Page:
It’s often argued that one shouldn’t discuss religion or politics,

so I’d like to talk about both.

When I was in high school, I learned through friends in my Southern Baptist youth group that the deacons of my small-town, smaller-minded church were trying to pray my gay away. Spoiler alert: it didn’t work.

I didn’t grow up in a religious family, which explains why even now I don’t understand why some of my friends gather for Easter dinner with theirs or why businesses take the day off. If everything’s about the opening of a tomb, why is Publix closed?

It was in my teenage years that I latched onto friends who were churchgoers. I sought out religion, not the other way around. I even enjoyed it for a few years, and occasionally I still find myself humming some of the music. There was a lot of free food, I got to take road trips and hang out with my friends. But after I came out, several of my prayer pals told their deacon parents and thus began my departure from regularly attending church.

I didn’t give up on religion entirely. I took an interesting college course a few years later on the world’s religions to learn about other options, and I even attended a non-denominational church for years.

It was in that period of time that I realized what I believed was doing my best to not be an awful person, sans Bible, and maybe in life after love. If any of those deacons are reading, that’s a Cher reference. Your prayers remain unanswered.

I take absolutely no issue with those who believe prayer works or those who pray, so long as it isn’t interfering with my life as a human being or my constitutional rights as an American. What people pew behind closed doors is their own business.

But as I grew older, I began to see that it was interfering. Those in politics were using their personal, prayerful agendas to limit my rights; people like those deacons were electing them to do it. I’d mostly stayed out of politics as a young man, thinking change wasn’t possible, until states began recognizing same-sex marriage and Barack Obama was elected president.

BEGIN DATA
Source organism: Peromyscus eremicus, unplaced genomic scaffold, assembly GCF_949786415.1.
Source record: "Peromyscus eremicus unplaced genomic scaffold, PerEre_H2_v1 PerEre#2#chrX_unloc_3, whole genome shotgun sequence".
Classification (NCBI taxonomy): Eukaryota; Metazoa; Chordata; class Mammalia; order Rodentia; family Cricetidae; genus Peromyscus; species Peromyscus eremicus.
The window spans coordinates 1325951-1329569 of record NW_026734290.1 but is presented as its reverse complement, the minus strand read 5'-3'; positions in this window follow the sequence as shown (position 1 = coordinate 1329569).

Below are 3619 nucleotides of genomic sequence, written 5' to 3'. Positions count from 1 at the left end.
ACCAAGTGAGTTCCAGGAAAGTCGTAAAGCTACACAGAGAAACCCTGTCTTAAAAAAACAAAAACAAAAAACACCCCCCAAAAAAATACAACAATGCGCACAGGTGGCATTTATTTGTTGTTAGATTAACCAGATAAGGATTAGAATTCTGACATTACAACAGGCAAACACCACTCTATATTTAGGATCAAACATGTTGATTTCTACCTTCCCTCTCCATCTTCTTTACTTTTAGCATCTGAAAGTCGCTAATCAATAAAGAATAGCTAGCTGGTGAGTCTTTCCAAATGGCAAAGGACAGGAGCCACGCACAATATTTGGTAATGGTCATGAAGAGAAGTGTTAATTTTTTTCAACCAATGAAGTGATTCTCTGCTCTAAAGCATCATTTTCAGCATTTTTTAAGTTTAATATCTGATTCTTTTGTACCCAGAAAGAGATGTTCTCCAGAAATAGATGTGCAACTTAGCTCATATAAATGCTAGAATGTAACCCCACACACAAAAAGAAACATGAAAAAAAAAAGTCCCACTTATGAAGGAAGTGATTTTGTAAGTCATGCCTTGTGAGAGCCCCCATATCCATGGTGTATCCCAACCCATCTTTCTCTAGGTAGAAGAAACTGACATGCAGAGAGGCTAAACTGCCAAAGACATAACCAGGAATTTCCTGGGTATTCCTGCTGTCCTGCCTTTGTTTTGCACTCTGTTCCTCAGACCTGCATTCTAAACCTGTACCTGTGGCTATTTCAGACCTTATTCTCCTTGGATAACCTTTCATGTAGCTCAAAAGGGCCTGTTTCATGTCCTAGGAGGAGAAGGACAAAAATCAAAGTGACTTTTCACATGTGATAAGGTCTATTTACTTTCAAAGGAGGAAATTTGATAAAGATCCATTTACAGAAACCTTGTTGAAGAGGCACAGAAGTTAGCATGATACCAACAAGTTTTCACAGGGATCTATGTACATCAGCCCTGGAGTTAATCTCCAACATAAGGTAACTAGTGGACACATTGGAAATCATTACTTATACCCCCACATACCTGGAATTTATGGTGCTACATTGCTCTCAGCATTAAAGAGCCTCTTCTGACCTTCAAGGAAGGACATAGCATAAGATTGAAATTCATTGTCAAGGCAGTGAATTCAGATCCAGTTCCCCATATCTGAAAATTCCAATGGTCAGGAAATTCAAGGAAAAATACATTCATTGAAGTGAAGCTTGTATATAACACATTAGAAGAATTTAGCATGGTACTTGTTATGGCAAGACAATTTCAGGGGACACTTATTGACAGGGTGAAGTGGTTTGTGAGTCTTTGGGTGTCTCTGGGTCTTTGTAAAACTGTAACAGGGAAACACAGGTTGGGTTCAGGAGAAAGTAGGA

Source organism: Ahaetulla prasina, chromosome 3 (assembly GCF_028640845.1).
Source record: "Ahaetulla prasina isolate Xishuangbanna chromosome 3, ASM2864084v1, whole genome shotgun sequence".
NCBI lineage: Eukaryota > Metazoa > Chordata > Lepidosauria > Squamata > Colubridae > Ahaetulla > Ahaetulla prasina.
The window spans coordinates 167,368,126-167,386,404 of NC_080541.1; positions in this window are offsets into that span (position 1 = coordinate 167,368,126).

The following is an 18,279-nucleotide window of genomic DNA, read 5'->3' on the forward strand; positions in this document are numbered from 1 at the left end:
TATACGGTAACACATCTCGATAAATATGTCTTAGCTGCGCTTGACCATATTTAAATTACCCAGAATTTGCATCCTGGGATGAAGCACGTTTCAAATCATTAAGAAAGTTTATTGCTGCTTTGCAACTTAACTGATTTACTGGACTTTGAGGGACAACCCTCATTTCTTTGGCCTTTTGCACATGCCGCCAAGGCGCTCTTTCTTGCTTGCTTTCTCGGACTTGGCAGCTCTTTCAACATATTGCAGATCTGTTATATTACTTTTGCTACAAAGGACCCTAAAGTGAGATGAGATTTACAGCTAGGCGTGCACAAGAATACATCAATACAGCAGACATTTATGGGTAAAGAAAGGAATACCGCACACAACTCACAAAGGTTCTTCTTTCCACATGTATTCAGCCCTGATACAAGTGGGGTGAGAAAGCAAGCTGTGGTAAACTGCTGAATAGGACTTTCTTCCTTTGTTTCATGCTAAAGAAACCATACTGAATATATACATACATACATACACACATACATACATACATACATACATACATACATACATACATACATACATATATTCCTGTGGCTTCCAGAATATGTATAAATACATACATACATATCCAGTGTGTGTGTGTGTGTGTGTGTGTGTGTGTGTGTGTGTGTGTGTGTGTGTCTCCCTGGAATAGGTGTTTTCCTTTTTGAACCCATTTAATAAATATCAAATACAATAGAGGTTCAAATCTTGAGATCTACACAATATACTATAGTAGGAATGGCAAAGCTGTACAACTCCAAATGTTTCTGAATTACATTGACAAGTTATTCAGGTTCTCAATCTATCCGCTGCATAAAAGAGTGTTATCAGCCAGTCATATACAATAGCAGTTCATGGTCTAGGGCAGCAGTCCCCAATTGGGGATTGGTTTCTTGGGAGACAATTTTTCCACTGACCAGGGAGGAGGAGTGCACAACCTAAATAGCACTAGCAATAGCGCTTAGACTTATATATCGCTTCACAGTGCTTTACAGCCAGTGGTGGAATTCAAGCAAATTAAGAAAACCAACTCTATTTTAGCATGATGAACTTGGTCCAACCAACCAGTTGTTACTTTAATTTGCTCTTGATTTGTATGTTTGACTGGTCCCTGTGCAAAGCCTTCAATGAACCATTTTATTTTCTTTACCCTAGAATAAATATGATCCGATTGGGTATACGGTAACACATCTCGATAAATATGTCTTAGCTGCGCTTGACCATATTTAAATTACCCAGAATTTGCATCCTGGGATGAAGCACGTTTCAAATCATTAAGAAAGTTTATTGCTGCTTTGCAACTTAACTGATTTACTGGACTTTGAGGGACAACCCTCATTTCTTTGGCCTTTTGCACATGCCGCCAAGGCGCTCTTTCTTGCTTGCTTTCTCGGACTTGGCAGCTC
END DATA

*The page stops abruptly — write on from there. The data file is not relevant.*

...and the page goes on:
I quickly moved from the religious to the political when someone from a marginalized minority assumed the presidency. No Bush was going to fight for the rights of the LGBTQ community—but in Obama, we had a chance. Advocates worked tirelessly to change minds and laws across the country, and marriage equality eventually became the law of the land with presidential support.

I realized I’d found in politics what I’d been searching for when I sought out religion. It quickly became my view that meaningful change comes from work, not words—and from heading to polls, not pews.

That realization came from questioning the world around me, something gun reform advocates have begun to do following the tragic school shooting in Parkland. In this issue, we examine the differences between the public and political response to Parkland, already resulting in legislation, and the mass shooting at Pulse, which often culminated in thoughts and prayers.

In Tampa Bay news, we talk to actress and national spokesperson Pam Grier and Empath Partners in Care’s Joy Winheim about the 13th annual Dining Out for Life. We also check in with local author Rob Sanders, who has created the first picture book detailing the history of the Pride flag for Random House.

In Central Florida news, we examine the response from community leaders to the wife of the Pulse gunman’s acquittal from charges linking her to the tragedy. We also take a look at Come Out with Pride’s new board president.

In Arts and Entertainment, we visit St. Petersburg’s Dali Museum, which is currently detailing the unlikely friendship between Salvador Dali and Marcel Duchamp. We also preview the plethora of LGBTQ films heading to the 27th annual Florida Film Festival.

Watermark strives to bring you a variety of stories, your stories. I hope you enjoy this latest issue.

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